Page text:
However, this method only replaces the cardiac catheter examination in the case of certain questions. In contrast to the calcium score determination, angiography shows not only the calcification (calcium deposits in tissue) but also the complete vessel contouring including soft plaque deposits. With this imaging, cardiologists are able to exclude or recognize coronary stenoses with high accuracy.
The findings are also vividly demonstrated through a three-dimensional processing of the data. Vascular angiography assesses the cardiac situation of patients who have undergone surgical bypass operation and, in contrast to coronary artery angiography, records a greater stretch of the thorax because the "bypass vessels" are located further away from the heart. Patients who are difficult to examine using a cardiac catheter or who are suspected of having premature occlusion are subjected to this cardiac computed tomography of the "bypass vessels".
Further areas of application are imaging diagnostics of the pulmonary veins after stent implantation and ablation to eliminate atrial fibrillation. This innovative technology is also used in the areas of coronary vein morphology (before a CRT), pericardial diseases (inflammation of the pericardium), myocardial function (heart muscle, heart wall), congenital heart diseases and diseases of the aorta (main artery).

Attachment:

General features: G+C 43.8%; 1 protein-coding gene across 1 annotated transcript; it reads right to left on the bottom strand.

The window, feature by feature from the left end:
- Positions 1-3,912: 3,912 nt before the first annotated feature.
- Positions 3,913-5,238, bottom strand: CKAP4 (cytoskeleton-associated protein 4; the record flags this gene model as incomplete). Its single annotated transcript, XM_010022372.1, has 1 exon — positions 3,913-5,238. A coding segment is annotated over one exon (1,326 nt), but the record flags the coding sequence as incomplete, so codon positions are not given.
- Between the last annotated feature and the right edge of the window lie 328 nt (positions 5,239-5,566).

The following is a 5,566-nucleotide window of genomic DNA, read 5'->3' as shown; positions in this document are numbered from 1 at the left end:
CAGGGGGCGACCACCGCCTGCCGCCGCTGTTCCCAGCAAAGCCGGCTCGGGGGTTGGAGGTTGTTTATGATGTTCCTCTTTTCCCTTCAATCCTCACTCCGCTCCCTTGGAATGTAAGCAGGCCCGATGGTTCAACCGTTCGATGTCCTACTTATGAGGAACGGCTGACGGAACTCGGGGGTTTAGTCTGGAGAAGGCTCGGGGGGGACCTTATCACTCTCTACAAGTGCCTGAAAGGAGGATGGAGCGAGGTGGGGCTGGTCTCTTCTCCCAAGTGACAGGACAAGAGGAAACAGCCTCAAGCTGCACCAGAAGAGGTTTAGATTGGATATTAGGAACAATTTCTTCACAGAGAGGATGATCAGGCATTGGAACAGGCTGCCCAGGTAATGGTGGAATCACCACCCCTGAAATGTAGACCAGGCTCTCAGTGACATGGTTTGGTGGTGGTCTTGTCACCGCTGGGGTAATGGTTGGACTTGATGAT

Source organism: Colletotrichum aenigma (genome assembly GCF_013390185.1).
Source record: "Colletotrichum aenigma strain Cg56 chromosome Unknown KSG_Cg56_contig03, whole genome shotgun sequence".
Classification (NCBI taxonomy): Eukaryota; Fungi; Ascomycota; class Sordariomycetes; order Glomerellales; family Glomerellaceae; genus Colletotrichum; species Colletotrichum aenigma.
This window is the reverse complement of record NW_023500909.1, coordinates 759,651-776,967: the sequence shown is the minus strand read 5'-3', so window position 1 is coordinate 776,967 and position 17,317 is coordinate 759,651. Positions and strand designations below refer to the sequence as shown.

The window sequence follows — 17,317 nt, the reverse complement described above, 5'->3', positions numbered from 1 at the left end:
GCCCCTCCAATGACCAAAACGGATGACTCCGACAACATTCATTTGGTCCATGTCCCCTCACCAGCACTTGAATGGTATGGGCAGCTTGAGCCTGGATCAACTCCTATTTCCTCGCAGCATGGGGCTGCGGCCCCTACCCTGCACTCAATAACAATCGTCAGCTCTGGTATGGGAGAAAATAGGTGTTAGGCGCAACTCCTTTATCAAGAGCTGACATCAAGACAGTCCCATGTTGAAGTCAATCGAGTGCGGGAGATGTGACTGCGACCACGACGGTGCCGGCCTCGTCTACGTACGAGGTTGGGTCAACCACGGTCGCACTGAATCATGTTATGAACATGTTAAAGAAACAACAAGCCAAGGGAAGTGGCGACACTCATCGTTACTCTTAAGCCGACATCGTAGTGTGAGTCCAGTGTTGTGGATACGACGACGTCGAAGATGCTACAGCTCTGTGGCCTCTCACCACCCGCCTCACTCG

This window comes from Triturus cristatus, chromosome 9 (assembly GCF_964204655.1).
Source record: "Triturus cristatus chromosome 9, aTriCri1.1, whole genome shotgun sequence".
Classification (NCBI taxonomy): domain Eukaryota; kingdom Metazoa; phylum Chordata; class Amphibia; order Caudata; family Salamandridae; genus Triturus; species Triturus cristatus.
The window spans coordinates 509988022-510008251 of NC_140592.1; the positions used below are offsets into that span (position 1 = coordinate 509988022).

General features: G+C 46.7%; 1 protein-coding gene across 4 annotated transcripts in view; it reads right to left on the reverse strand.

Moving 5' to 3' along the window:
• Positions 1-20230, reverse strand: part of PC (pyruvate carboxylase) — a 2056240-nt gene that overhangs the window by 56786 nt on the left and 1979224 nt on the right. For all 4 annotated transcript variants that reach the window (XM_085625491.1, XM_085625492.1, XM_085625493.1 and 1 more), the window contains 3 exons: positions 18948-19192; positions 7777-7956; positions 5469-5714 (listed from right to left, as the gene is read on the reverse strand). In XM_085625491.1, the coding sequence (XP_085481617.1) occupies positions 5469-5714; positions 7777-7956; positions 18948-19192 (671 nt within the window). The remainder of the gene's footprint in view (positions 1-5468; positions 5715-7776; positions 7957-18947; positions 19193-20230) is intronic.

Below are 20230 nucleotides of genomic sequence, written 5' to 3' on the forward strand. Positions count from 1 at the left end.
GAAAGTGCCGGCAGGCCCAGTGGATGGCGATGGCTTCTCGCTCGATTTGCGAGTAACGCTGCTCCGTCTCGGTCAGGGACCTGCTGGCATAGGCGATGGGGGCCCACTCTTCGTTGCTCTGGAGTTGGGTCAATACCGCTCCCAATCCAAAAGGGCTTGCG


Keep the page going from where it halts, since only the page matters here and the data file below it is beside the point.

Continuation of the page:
A follow-up examination of stents in the coronary vessels is possible. The image quality, however, depends on the position, size and type of metal of the stent. A heart CT is also useful for regular follow-up examinations of patients after a heart transplant. Cardiac computed tomography also depicts the heart valves very precisely. For patients who recommend catheter-based replacement of the aortic valve, the cardiologist can use the CT scan to determine the correct size of the prosthesis before use.
Risks, side effects & dangers
The indication for cardiac computed tomography has to be made precisely because of the unfortunately unavoidable X-rays.
Before the examination, the cardiologist checks the patient's kidney function (keratin values, eGFR). In patients who take medication containing Metform for diabetes mellitus (diabetes), an interaction with the contrast media cannot be ruled out. The attending physician may have to temporarily stop the medication to prevent kidney damage. Pregnancy and an allergic reaction to the contrast agent must be excluded before each X-ray examination.
In contrast to the previous technology, the devices of the new generation guarantee reduced X-ray radiation. With this reduced risk, a coronary CT is a recommended alternative to cardiac catheter examinations, scintigraphy (nuclear medicine examination) and stress MRI for certain issues.
A major advantage of cardiac computed tomography is the non-existent risk of invasive surgery. Disadvantages show in the lack of the possibility of direct intervention such as stent implantation and balloon expansion (balloon dilatation). In the case of severe calcification, cardiac arrhythmias and implanted stents, the cardiologists are limited in their assessment of the CT images. If indicated, private, but not statutory, health insurance companies cover the costs of this self-payer service.